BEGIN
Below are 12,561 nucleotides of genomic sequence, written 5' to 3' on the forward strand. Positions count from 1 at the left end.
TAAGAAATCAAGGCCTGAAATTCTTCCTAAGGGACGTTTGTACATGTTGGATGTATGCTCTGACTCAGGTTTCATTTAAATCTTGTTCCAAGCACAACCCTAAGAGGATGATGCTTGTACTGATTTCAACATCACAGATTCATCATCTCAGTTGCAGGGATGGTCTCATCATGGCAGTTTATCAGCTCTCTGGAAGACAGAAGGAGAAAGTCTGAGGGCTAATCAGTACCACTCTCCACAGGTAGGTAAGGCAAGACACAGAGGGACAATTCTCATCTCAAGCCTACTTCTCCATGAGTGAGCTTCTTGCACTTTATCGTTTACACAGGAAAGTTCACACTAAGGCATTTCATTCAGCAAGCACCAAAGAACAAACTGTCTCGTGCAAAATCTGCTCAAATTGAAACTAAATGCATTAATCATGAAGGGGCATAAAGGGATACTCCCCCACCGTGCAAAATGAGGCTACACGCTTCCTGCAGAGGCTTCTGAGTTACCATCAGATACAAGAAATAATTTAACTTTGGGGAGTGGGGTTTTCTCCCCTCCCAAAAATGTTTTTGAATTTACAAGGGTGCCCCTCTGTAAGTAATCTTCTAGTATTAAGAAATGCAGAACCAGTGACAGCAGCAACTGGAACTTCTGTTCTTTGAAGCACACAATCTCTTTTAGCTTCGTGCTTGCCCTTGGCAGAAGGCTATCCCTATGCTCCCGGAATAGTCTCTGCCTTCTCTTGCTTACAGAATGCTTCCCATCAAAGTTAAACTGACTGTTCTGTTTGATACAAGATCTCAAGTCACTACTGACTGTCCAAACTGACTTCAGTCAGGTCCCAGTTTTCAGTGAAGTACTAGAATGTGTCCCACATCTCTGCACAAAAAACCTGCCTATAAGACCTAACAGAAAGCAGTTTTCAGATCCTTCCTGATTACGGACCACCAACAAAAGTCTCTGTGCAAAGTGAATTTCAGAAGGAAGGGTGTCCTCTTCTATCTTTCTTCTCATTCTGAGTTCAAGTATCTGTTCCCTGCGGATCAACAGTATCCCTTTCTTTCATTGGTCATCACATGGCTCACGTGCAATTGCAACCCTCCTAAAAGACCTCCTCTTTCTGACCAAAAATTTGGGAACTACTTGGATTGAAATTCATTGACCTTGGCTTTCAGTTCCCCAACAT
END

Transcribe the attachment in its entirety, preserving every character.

Below are 12,561 nucleotides of genomic sequence, written 5' to 3' on the forward strand. Positions count from 1 at the left end.
TAAGAAATCAAGGCCTGAAATTCTTCCTAAGGGACGTTTGTACATGTTGGATGTATGCTCTGACTCAGGTTTCATTTAAATCTTGTTCCAAGCACAACCCTAAGAGGATGATGCTTGTACTGATTTCAACATCACAGATTCATCATCTCAGTTGCAGGGATGGTCTCATCATGGCAGTTTATCAGCTCTCTGGAAGACAGAAGGAGAAAGTCTGAGGGCTAATCAGTACCACTCTCCACAGGTAGGTAAGGCAAGACACAGAGGGACAATTCTCATCTCAAGCCTACTTCTCCATGAGTGAGCTTCTTGCACTTTATCGTTTACACAGGAAAGTTCACACTAAGGCATTTCATTCAGCAAGCACCAAAGAACAAACTGTCTCGTGCAAAATCTGCTCAAATTGAAACTAAATGCATTAATCATGAAGGGGCATAAAGGGATACTCCCCCACCGTGCAAAATGAGGCTACACGCTTCCTGCAGAGGCTTCTGAGTTACCATCAGATACAAGAAATAATTTAACTTTGGGGAGTGGGGTTTTCTCCCCTCCCAAAAATGTTTTTGAATTTACAAGGGTGCCCCTCTGTAAGTAATCTTCTAGTATTAAGAAATGCAGAACCAGTGACAGCAGCAACTGGAACTTCTGTTCTTTGAAGCACACAATCTCTTTTAGCTTCGTGCTTGCCCTTGGCAGAAGGCTATCCCTATGCTCCCGGAATAGTCTCTGCCTTCTCTTGCTTACAGAATGCTTCCCATCAAAGTTAAACTGACTGTTCTGTTTGATACAAGATCTCAAGTCACTACTGACTGTCCAAACTGACTTCAGTCAGGTCCCAGTTTTCAGTGAAGTACTAGAATGTGTCCCACATCTCTGCACAAAAAACCTGCCTATAAGACCTAACAGAAAGCAGTTTTCAGATCCTTCCTGATTACGGACCACCAACAAAAGTCTCTGTGCAAAGTGAATTTCAGAAGGAAGGGTGTCCTCTTCTATCTTTCTTCTCATTCTGAGTTCAAGTATCTGTTCCCTGCGGATCAACAGTATCCCTTTCTTTCATTGGTCATCACATGGCTCACGTGCAATTGCAACCCTCCTAAAAGACCTCCTCTTTCTGACCAAAAATTTGGGAACTACTTGGATTGAAATTCATTGACCTTGGCTTTCAGTTCCCCAACAT